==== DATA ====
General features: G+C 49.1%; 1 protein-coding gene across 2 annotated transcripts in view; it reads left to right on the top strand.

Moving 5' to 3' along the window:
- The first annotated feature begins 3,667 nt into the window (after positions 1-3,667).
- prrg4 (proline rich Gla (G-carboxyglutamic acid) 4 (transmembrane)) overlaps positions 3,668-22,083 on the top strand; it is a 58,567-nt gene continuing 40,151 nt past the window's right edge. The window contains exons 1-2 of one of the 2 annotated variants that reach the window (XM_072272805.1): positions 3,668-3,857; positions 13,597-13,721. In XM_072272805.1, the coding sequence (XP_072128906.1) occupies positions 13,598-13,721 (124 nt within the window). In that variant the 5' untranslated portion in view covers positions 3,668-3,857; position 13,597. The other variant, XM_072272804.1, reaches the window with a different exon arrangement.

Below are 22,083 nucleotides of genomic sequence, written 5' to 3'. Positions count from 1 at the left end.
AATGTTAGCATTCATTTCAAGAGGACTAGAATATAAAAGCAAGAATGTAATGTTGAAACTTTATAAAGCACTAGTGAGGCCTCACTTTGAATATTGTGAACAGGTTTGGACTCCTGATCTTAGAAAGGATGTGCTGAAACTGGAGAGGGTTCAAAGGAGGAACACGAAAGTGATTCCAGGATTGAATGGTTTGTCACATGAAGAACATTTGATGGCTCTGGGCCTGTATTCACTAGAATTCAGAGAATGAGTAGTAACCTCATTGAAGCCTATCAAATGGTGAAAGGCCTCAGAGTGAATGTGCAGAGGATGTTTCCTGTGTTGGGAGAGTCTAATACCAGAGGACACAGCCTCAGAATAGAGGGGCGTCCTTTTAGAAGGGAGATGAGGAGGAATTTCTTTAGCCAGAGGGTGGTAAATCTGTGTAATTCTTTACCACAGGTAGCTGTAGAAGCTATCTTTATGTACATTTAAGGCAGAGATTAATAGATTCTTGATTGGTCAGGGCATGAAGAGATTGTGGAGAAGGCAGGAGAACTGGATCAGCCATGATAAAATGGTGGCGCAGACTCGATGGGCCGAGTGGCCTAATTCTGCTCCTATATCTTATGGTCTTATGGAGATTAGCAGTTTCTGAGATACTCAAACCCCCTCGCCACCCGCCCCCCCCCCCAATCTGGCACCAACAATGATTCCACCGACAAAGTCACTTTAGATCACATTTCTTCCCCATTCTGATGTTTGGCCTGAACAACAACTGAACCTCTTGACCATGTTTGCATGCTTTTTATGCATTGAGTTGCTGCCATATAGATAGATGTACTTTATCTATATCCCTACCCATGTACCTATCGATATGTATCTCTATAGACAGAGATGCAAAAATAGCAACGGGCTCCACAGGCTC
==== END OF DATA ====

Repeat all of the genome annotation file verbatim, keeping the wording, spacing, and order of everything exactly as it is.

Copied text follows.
General features: G+C 49.1%; 1 protein-coding gene across 2 annotated transcripts in view; it reads left to right on the top strand.

Moving 5' to 3' along the window:
- The first annotated feature begins 3,667 nt into the window (after positions 1-3,667).
- prrg4 (proline rich Gla (G-carboxyglutamic acid) 4 (transmembrane)) overlaps positions 3,668-22,083 on the top strand; it is a 58,567-nt gene continuing 40,151 nt past the window's right edge. The window contains exons 1-2 of one of the 2 annotated variants that reach the window (XM_072272805.1): positions 3,668-3,857; positions 13,597-13,721. In XM_072272805.1, the coding sequence (XP_072128906.1) occupies positions 13,598-13,721 (124 nt within the window). In that variant the 5' untranslated portion in view covers positions 3,668-3,857; position 13,597. The other variant, XM_072272804.1, reaches the window with a different exon arrangement.

Below are 22,083 nucleotides of genomic sequence, written 5' to 3'. Positions count from 1 at the left end.
AATGTTAGCATTCATTTCAAGAGGACTAGAATATAAAAGCAAGAATGTAATGTTGAAACTTTATAAAGCACTAGTGAGGCCTCACTTTGAATATTGTGAACAGGTTTGGACTCCTGATCTTAGAAAGGATGTGCTGAAACTGGAGAGGGTTCAAAGGAGGAACACGAAAGTGATTCCAGGATTGAATGGTTTGTCACATGAAGAACATTTGATGGCTCTGGGCCTGTATTCACTAGAATTCAGAGAATGAGTAGTAACCTCATTGAAGCCTATCAAATGGTGAAAGGCCTCAGAGTGAATGTGCAGAGGATGTTTCCTGTGTTGGGAGAGTCTAATACCAGAGGACACAGCCTCAGAATAGAGGGGCGTCCTTTTAGAAGGGAGATGAGGAGGAATTTCTTTAGCCAGAGGGTGGTAAATCTGTGTAATTCTTTACCACAGGTAGCTGTAGAAGCTATCTTTATGTACATTTAAGGCAGAGATTAATAGATTCTTGATTGGTCAGGGCATGAAGAGATTGTGGAGAAGGCAGGAGAACTGGATCAGCCATGATAAAATGGTGGCGCAGACTCGATGGGCCGAGTGGCCTAATTCTGCTCCTATATCTTATGGTCTTATGGAGATTAGCAGTTTCTGAGATACTCAAACCCCCTCGCCACCCGCCCCCCCCCCCAATCTGGCACCAACAATGATTCCACCGACAAAGTCACTTTAGATCACATTTCTTCCCCATTCTGATGTTTGGCCTGAACAACAACTGAACCTCTTGACCATGTTTGCATGCTTTTTATGCATTGAGTTGCTGCCATATAGATAGATGTACTTTATCTATATCCCTACCCATGTACCTATCGATATGTATCTCTATAGACAGAGATGCAAAAATAGCAACGGGCTCCACAGGCTC